“It’s a short-term strategy to be anti-Latino,” he said. “It will help you win an election and win a ballot initiative, but you are going to lose a war.”
Prop 187's legacy
Since Proposition 187 was approved, the Latino electorate has grown. In 1994, 1.4 million Latinos were registered to vote in California. Today, there are more than 4 million, Padilla said.
Four of the seven of California’s constitutionally created offices are held by Latinos, along with a fifth state position, also held by a Latino. Twenty-nine of the state's legislators are Latino. Once a competitive state, the Republican presence in California is all but absent.
Nearly as many Latinos voted in the 2018 midterm election in California as in the previous presidential election, Vargas said. “The last time we saw that happen was in 1994,” Vargas said.
California was the first state to declare itself a sanctuary state for immigrants and the now solidly Democratic state is considered the leader in the resistance against Trump administration policies. Attorney General Xavier Becerra, who is Latino, is steering the state's court challenges against the president.
Padilla, as secretary of state, oversees elections and has taken several steps to make voting easier.
“Marching through the streets in 1994, I could see what the future looked like,” Padilla said. “I could see what the future looked like if people who were eligible, became citizens and ... cast their ballot. I could see a different political environment in California."
Wilson has faded from the political landscape. His 1996 campaign was short-lived and he was a death knell for Meg Whitman’s 2010 gubernatorial campaign that he co-chaired.
A Tomás Rivera Policy Institute survey during the 2000 election found 53 percent of Latino voters in California associated the Republican party with Wilson, according to Latino Decisions, a Democratic polling firm. By 2010, 80 percent of Latino voters expressed concern about Whitman’s decision to appoint Wilson, Latino Decisions found.
“He is just an anathema for Latino voters, even Latino voters who were not even alive,” said Thomas Saenz, president and general counsel for the Mexican American Legal Defense and Educational Fund. “Pete Wilson’s name has become a bad word for too many communities.”
Saenz was part of the legal team that challenged Proposition 187. He was a young MALDEF attorney at the time who found himself thrust into arguing part of the case after a judge chose to focus on the aspect of the case that he had researched for the team.
“It was very formative for my legal career as a civil rights lawyer,” he said.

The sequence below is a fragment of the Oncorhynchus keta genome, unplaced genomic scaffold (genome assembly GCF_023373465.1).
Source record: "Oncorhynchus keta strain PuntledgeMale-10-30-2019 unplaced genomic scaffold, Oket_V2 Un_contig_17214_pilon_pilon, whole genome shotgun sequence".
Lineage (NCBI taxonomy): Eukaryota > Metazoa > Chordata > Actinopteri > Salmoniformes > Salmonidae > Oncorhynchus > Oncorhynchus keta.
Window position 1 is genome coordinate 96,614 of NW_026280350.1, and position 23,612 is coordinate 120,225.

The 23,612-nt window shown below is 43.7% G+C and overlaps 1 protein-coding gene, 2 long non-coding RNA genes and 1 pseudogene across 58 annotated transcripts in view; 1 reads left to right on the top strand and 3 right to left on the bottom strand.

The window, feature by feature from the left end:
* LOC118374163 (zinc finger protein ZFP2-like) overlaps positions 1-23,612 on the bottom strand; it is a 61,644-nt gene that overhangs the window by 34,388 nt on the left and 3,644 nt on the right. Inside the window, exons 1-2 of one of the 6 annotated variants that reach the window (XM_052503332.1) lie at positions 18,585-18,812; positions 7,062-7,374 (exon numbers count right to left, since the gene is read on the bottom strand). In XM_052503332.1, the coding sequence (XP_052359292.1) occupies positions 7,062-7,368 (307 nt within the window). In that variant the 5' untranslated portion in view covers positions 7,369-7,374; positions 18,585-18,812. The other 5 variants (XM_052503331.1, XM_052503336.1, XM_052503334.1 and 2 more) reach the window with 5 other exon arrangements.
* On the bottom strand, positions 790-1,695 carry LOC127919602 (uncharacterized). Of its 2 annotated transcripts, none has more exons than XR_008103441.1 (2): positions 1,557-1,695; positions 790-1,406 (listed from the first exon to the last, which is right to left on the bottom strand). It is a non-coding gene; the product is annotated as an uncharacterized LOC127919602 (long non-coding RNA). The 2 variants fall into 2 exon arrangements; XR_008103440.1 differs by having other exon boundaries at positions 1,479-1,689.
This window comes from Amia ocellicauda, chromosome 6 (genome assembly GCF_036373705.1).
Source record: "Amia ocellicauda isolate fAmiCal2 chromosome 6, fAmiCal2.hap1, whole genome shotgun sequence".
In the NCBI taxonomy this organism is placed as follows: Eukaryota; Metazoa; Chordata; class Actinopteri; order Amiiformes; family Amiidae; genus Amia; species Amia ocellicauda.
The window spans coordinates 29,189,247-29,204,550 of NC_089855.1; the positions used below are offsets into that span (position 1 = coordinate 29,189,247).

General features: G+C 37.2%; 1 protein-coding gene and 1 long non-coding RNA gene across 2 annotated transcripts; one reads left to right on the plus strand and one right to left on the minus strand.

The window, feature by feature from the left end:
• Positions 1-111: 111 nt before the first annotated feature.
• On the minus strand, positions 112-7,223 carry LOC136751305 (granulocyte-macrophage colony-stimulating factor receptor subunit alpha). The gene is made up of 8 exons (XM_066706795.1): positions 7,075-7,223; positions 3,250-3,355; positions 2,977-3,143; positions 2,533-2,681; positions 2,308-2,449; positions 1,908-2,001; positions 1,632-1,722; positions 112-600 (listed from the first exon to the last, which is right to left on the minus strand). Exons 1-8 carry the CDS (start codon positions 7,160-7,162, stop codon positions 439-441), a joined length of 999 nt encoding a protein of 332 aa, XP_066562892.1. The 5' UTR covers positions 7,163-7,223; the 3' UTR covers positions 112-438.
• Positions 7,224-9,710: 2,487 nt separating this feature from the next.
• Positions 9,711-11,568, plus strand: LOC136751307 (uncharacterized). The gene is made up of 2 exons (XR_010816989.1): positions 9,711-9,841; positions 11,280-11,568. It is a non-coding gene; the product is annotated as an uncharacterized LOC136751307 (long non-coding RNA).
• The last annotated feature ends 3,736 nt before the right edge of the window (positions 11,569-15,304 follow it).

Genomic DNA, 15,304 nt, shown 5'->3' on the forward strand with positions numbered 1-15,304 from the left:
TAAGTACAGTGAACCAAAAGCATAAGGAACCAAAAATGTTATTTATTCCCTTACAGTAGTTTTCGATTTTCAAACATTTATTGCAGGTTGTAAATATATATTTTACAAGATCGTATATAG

Collectively and individually, Latinos and others who had opposed the proposition realized “we could never let this happen again,” Padilla said. Communities organized to educate Latinos on voting, to get them more politically engaged and to get more Latinos and others in office.
“When I started at NALEO, we did not have the kind of representation in Congress that we do today or in the legislatures across the country,” Vargas said. “And there is no going back.”
Echoes of Prop. 187 today?
Mayra Macías, executive director of the Latino Victory Fund, was 5 years old when voters approved Prop 187, too young to understand what was going on.
But she remembers when she was 12 and her father was mistreated because of his accented English when he tried to get service at a Chicago city office.
She also vividly remembers Arizona's passage of its SB1070 law that gave police more power to stop people and question them on their citizenship and the news around Sheriff Joe Arpaio, whose anti-immigrant tactics and racial profiling of Latinos led to a federal conviction, for which President Donald Trump later pardoned him.
Macías sees those moments as similar watershed moments that create a collective consciousness in Latinos, that stirs their anger and launches them into action. SB1070 and Arpaio served to mobilize young Latinos who, in turn, have worked to turn out voters to defeat him and Jan Brewer, the state's former governor who signed SB1070.
Ten years after feeling helpless against Arpaio, Macías was celebrating the election of Regina Romero as the first Latina mayor of Tucson, Arizona, whom the Latino Victory Fund endorsed.
"All these moments, these attacks against our community ... are forcing Latinos to pay attention," Macías said.
“I clearly see parallels to what happened in California 25 years ago and what we are going through today at a national level,” Vargas said. “Pete Wilson has been replaced by Donald Trump in terms of his role today as being the poster child of anti-Latino and anti-immigrant sentiment.”
For years since 1994, Latinos have underperformed at the polls nationally.
But in 2018, against the backdrop of a Trump administration that separated children at the border, imposed a Muslim ban and implemented other measures to severely restrict new immigration and reduce the immigrant population in the U.S., Latino voter turnout surged.
According to the U.S. Census, Latino turnout rose to 40.4 percent, up from 27 percent in the 2014 midterms.
“As painful as the political environment is nationally, not just because of Trump, the Prop 187 story is a story of hope,” Padilla said.
“If instead of keeping our head down and weathering the storm, we choose to engage,” he said, “we can change the political environment across the country for the better.”